When to Take Social Security Retirement Benefits

Generally speaking, Social Security benefits make up one-third of a retiree’s income.  Therefore, the decision about when to begin these benefits is a vital one and will have a crucial impact on your quality of life during retirement.
What is “full retirement”?  Full retirement used to mean age 65.  That is still the case if you were born prior to 1938.  However, if you were born in 1938 or later, “full retirement age” gradually increases to age 67.  It all depends on the year in which you were born, and you’ll have to go to the Social Security website (www.SSA.gov/) to be certain.
Early Retirement equals Reduced Benefits.  Age 62 is generally the youngest age at which you can receive Social Security benefits.  Depending on your birth-year, your benefits will be reduced accordingly.  For example, if your full retirement age is 65 and you take Social Security at age 62, your benefits will be reduced to 80% of what they would have been if you had waited until age 65.  Note: you may encounter the term “Primary Insurance Amount (PIA),” which is simply your full Social Security Benefit at your normal retirement age.  In our example, at 62 year old retiree with a full retirement age of 65 will receive 80% of his or her PIA.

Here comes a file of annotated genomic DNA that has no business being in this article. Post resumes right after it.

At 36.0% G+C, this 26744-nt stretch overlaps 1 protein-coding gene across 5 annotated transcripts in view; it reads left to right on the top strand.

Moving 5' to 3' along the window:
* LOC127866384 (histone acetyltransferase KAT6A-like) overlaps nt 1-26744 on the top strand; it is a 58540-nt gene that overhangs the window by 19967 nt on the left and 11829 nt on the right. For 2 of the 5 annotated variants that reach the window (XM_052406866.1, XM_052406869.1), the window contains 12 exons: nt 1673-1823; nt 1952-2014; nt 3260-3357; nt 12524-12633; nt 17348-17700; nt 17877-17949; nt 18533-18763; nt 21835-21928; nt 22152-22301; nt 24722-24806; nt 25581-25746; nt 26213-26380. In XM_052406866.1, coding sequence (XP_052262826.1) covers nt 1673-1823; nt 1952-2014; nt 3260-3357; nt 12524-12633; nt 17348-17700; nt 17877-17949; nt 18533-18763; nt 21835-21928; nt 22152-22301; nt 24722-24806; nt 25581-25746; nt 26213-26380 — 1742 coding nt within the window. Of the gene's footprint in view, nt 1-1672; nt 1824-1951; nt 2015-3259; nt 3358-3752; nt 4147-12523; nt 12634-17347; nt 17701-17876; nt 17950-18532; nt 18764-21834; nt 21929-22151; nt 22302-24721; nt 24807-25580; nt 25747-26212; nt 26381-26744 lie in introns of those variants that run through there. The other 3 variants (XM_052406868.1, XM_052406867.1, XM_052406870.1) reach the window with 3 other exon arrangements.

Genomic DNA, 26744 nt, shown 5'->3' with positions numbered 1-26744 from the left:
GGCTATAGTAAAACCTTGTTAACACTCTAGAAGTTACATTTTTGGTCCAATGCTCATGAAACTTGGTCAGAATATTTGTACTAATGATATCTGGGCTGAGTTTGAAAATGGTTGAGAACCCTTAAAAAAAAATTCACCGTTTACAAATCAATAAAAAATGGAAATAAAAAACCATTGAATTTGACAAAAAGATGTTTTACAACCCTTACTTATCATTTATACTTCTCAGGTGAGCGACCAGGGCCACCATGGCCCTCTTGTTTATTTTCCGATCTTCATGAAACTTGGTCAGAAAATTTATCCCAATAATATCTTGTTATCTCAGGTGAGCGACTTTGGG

Delayed Retirement equals Increased Benefits.  What happens if you delay retirement past your normal retirement age?  You get paid for waiting!  You receive a progressively higher benefit for each year you wait up to the age of 70.  The amount of the increase will vary and depends on your year of birth.  For example, if you were born in 1943 or later, your PIA will increase by 8% per year for each year you wait beyond your normal retirement age up to age 70.
Which is Better:  Earlier or Later?  Great question.  This depends on a number of factors such as longevity in your family.  Obviously, if your parents passed away in their sixties, you might want to take your Social Security the minute you turn 62.  Also, you’ll want to consider what the rest of your cash flow will look like in retirement.  Will you have other guaranteed income sources such as annuities or pensions?  Put together a simple “Cash In / Cash Out” spreadsheet, and be as specific as possible with your income sources.  Add 20% to the “Cash Out” column.
For more info, go to: http://www.thriftytermquote.com/

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